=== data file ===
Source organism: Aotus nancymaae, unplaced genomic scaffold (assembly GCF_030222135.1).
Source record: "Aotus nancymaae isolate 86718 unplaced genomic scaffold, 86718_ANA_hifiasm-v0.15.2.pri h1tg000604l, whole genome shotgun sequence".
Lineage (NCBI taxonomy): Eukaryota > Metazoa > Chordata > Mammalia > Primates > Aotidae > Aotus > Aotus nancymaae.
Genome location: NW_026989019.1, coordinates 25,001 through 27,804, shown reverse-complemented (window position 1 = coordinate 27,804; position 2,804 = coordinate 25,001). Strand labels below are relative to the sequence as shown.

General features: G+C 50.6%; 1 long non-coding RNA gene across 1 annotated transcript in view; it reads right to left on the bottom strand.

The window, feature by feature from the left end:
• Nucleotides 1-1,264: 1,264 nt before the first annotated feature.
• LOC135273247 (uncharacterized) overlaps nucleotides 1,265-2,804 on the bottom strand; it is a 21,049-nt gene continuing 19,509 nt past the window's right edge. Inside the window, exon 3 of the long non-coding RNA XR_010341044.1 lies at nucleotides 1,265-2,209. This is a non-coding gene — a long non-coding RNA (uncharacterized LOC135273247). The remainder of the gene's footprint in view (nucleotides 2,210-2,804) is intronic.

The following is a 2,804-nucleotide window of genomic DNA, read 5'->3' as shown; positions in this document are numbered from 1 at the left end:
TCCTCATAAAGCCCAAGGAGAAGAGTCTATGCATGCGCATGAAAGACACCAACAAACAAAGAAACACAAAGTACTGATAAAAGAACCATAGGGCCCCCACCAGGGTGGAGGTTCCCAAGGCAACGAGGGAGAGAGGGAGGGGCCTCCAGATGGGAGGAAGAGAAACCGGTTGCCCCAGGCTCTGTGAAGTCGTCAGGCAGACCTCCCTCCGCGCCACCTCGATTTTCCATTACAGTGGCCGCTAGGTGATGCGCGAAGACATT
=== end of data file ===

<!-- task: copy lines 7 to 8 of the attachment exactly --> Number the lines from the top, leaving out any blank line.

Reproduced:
• Nucleotides 1-1,264: 1,264 nt before the first annotated feature.
• LOC135273247 (uncharacterized) overlaps nucleotides 1,265-2,804 on the bottom strand; it is a 21,049-nt gene continuing 19,509 nt past the window's right edge. Inside the window, exon 3 of the long non-coding RNA XR_010341044.1 lies at nucleotides 1,265-2,209. This is a non-coding gene — a long non-coding RNA (uncharacterized LOC135273247). The remainder of the gene's footprint in view (nucleotides 2,210-2,804) is intronic.